synchron motor and train motorandtrain

There are two parts to the motor.  First the real motor is a synchronous motor that turns based on the frequency of the alternating current supplied to the clock.  The United States uses 60 cycles per second and is very carefully controlled.  Because the electrical windings in the motor were designed for the original 110 volt electricity and because the utility companies are continually raising the line voltage, in many cases above 125 volts, the motors tend to run hot. 

The motor is still available. It is easily replaced. However, there is little to go wrong with it and they rarely fail. They fail by becoming noisy and running extra hot.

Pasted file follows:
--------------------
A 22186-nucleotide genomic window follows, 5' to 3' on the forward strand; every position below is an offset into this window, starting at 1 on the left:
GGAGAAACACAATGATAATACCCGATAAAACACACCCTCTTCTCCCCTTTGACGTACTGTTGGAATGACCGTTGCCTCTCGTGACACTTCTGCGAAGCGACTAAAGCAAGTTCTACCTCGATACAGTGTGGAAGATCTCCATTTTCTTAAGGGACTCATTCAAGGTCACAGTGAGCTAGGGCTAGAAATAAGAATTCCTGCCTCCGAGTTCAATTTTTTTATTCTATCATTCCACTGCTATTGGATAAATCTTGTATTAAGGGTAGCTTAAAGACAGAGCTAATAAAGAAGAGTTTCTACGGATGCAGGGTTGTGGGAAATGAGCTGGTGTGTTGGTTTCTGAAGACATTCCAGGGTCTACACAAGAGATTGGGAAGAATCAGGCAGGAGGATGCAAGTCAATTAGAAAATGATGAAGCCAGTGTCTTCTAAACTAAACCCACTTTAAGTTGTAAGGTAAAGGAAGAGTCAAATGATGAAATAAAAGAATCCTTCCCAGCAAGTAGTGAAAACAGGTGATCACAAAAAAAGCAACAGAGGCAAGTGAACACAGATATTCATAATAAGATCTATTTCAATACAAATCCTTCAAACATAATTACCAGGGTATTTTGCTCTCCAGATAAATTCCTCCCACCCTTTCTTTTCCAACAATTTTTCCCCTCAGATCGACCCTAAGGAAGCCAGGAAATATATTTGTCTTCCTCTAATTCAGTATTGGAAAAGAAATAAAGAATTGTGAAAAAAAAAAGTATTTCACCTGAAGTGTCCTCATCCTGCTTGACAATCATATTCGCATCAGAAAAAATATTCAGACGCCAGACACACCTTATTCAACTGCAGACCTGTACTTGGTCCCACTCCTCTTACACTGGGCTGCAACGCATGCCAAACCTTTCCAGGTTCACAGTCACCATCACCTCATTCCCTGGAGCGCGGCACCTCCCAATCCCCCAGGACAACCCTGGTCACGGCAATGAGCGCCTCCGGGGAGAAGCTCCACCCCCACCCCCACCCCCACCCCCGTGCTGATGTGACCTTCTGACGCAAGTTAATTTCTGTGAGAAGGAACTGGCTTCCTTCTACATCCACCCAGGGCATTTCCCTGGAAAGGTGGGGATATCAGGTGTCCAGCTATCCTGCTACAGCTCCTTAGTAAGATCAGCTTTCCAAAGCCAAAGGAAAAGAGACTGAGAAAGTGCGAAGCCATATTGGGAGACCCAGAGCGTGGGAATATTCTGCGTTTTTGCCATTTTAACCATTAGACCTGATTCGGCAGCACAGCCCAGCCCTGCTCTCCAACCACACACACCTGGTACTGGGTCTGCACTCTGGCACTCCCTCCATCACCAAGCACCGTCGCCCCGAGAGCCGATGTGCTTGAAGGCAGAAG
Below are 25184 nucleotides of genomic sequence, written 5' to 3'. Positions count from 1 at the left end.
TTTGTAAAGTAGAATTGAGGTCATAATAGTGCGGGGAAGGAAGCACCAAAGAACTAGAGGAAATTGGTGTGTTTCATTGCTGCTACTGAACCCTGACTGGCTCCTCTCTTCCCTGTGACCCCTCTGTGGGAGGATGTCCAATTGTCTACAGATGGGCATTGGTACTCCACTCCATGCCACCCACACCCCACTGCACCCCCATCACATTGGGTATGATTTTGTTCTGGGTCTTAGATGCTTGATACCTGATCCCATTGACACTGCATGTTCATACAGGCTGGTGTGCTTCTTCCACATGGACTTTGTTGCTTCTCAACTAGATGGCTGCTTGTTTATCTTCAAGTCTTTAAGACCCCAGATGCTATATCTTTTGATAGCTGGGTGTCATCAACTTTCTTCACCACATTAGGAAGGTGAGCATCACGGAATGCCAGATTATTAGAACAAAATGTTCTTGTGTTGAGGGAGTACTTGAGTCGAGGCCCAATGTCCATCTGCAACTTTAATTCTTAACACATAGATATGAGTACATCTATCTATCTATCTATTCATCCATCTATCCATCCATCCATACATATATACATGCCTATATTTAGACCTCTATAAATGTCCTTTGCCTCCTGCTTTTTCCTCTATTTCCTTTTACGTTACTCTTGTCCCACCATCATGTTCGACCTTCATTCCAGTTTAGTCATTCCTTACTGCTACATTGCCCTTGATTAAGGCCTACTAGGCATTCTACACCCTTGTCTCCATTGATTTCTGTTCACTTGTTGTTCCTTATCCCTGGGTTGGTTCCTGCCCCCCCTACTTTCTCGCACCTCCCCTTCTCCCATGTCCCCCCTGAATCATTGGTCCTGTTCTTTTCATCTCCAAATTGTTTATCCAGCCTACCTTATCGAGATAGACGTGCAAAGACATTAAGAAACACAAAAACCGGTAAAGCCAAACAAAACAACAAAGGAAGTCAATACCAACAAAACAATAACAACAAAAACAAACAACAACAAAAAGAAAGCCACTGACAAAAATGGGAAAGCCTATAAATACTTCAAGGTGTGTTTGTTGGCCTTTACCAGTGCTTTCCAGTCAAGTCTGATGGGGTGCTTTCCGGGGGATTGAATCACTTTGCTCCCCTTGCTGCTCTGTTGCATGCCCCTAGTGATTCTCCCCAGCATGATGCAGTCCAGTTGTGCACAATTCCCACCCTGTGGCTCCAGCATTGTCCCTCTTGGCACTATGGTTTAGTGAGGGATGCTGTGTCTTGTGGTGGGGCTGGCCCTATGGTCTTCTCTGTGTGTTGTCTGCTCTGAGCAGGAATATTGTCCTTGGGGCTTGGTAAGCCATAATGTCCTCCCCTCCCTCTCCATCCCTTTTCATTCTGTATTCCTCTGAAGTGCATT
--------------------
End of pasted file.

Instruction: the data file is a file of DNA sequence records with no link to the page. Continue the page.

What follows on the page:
The second part of the motor is the metal gear train.  The gears take the single rotation per minute and reduce the rotation to minutes and hours, rotating the second, minute, and hour hands correctly.  Additionally there is a clutch which allows the clock hands to be set while not requiring the electric motor to turn.

Search for Hansen Synchron Clock Mechanism.  The difficulty will be specifying the position of the set knob, the length of the hour and minute tubes (how far the nose sticks out), and the mount.  There are many configurations.

The gear train can be cleaned using normal clock repair methods.  I used an ultrasonic cleaner.  The cleaned gears can be lubricated and reinstalled.  The clutch should not be lubricated.